WINTERSVILLE — Improvements to local parks was a recurring subject at Thursday’s Wintersville Council meeting.
Council heard from County Commissioners Tony Morelli and Tom Graham, who announced the village had been awarded $10,000 from the commission’s recreation fund, from which it distributes money annually to various projects eyed by municipalities in the county.
Morelli said they would have liked to have provided more, but there was steep competition for about $240,000 available this year.
“I think we received requests for about twice that amount,” he said.
On Thursday, council approved a request by Mayor Mike Petrella to allocate about $2,577 to have the gazebo at the Walnut Street Park stained and the slides and swing set there power washed and repainted and about $4,800 to have the roof of the shelter near Locust Street removed and replaced.
Petrella applauded village crews and volunteers for recent efforts to refurbish local parks.
He noted Bob Coppa Jr. volunteered to power wash and repaint the gazebo at Winters Drive, while Tom Straka, the village’s code enforcement officer, installed a new flagpole and weeded the surrounding area.
He said the Tot Lot at Garden Drive has undergone a major facelift, with the addition of a gazebo and picnic tables and its basketball court resurfaced, with new hoops installed.
Petrella also thanked Coppa, his father, Bob Coppa Sr.; Bob Arnold and Councilman Randy Spence for hanging along Main Street about 60 banners honoring area military veterans.
Bearing photos of the veterans and general information about their service, the banners were launched by the village’s beautification committee. Headed by Councilwoman Gael Damron, the group also selected new, sturdy garbage receptacles and benches for areas of the village.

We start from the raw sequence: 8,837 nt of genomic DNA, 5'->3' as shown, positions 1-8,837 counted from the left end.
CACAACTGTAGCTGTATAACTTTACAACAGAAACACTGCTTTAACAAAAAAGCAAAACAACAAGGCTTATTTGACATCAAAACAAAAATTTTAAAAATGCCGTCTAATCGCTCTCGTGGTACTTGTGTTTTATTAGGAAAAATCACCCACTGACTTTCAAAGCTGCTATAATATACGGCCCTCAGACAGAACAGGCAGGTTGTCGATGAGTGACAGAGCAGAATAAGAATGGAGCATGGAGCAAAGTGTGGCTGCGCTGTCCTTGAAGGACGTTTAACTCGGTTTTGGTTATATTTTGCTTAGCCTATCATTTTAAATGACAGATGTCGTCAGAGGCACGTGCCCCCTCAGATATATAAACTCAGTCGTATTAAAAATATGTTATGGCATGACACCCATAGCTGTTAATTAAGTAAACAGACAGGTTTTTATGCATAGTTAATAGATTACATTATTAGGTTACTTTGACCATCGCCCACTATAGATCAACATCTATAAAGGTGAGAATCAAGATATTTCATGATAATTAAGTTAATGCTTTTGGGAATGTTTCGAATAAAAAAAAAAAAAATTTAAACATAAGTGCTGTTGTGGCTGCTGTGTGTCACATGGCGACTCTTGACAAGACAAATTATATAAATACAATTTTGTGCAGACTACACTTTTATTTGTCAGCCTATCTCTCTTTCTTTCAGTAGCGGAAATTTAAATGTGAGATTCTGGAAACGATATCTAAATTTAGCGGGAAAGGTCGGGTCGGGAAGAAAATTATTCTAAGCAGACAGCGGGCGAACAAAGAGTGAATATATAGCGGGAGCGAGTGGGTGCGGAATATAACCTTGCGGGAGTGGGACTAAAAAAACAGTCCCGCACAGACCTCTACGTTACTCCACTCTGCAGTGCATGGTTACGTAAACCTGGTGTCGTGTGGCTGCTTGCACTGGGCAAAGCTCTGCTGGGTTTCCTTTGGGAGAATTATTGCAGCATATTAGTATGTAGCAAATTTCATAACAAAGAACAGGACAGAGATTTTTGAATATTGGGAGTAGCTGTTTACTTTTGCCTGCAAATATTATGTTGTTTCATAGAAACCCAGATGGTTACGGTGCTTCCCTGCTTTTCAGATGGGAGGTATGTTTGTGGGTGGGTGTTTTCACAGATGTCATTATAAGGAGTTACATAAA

In related business, Councilman Jason Mattern asked if dogs continue to be an issue at the park near Locust Street.
Petrella explained that visitors to the park have complained of owners of some dogs leaving their feces behind and allowing the canines to urinate on playground equipment.
He said the pets’ owners are urged to show consideration for others and clean up after their dogs.
Village Administrator Walt Ziemba said signs have been posted to deter such behavior, but he and others have also considered adding a dog park to the area behind the municipal building being eyed for various recreational facilities.
Mattern said he would support a dog park, adding he feels it’s greatly needed.
In other businesses:
— Council approved the purchase of about $25,977 of new security cameras for the municipal building, street garage and the Walnut Street and Garden Drive parks.
Petrella said the current cameras have become outdated and the new ones will be able to capture images for longer intervals.
— Council approved the first readings of ordinances allowing delinquent water, sewer and garbage payments to be attached to residents’ biannual property tax payments. Also approved was an ordinance allowing the cost assumed by the village to mow overgrown properties to be attached as well.
Petrella said delinquent payments for the village’s water have risen somewhat, and the moves are seen as one way to ensure the village is reimbursed for the expense of providing such services.
He said residents who have difficulty paying their bills because of financial hardships should approach the city about payment plans.
— The mayor said as part of an ongoing effort to deter speeding, the Wintersville Police Department will be posting a lighted radar speed sign along various roads in the weeks ahead. He urged all motorists to obey speed limits and exercise caution for the safety of all.
— Kudos also went out to local police, firefighters and the mayor for working together to ensure the sole access road to the Orchards subdivision was cleared of a fallen tree following a storm on July 23.
Petrella said village crews also removed a large tree branch that blocked the driveway of an older couple following an earlier storm.
— Petrella lamented the recent death of Perry Pool, a village employee for more than 30 years; and the recent retirement of Bruce Snyder, a village employee for 40 years.
— Petrella congratulated Jordan Hiles, a student at Indian Creek High School, for being crowned the Ohio Valley Athletic Conference’s Queen of Queens during the conference’s recent all-star football game.